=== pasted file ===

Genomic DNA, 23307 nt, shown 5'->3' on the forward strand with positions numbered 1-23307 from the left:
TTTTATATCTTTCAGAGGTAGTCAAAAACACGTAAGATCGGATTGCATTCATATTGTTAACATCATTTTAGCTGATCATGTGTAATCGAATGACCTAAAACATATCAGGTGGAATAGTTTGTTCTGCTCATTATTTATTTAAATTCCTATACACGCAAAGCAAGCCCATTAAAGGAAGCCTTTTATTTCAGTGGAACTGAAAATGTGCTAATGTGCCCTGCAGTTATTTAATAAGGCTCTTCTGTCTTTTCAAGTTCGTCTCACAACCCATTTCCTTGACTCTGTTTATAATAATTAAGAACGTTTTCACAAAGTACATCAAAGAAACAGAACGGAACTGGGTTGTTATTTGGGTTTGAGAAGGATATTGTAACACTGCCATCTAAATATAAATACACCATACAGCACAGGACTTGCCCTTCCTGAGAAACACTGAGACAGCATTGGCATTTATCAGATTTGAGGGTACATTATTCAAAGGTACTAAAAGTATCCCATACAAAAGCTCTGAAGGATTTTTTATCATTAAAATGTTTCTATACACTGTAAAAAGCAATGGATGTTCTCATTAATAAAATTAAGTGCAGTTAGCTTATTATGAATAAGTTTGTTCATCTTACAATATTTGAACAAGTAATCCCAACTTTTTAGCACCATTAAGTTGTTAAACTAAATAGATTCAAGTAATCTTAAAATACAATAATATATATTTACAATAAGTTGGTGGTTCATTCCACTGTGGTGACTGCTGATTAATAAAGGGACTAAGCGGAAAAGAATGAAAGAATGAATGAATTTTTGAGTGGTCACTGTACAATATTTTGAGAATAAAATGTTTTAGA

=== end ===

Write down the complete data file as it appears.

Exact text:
Genomic DNA, 23307 nt, shown 5'->3' on the forward strand with positions numbered 1-23307 from the left:
TTTTATATCTTTCAGAGGTAGTCAAAAACACGTAAGATCGGATTGCATTCATATTGTTAACATCATTTTAGCTGATCATGTGTAATCGAATGACCTAAAACATATCAGGTGGAATAGTTTGTTCTGCTCATTATTTATTTAAATTCCTATACACGCAAAGCAAGCCCATTAAAGGAAGCCTTTTATTTCAGTGGAACTGAAAATGTGCTAATGTGCCCTGCAGTTATTTAATAAGGCTCTTCTGTCTTTTCAAGTTCGTCTCACAACCCATTTCCTTGACTCTGTTTATAATAATTAAGAACGTTTTCACAAAGTACATCAAAGAAACAGAACGGAACTGGGTTGTTATTTGGGTTTGAGAAGGATATTGTAACACTGCCATCTAAATATAAATACACCATACAGCACAGGACTTGCCCTTCCTGAGAAACACTGAGACAGCATTGGCATTTATCAGATTTGAGGGTACATTATTCAAAGGTACTAAAAGTATCCCATACAAAAGCTCTGAAGGATTTTTTATCATTAAAATGTTTCTATACACTGTAAAAAGCAATGGATGTTCTCATTAATAAAATTAAGTGCAGTTAGCTTATTATGAATAAGTTTGTTCATCTTACAATATTTGAACAAGTAATCCCAACTTTTTAGCACCATTAAGTTGTTAAACTAAATAGATTCAAGTAATCTTAAAATACAATAATATATATTTACAATAAGTTGGTGGTTCATTCCACTGTGGTGACTGCTGATTAATAAAGGGACTAAGCGGAAAAGAATGAAAGAATGAATGAATTTTTGAGTGGTCACTGTACAATATTTTGAGAATAAAATGTTTTAGA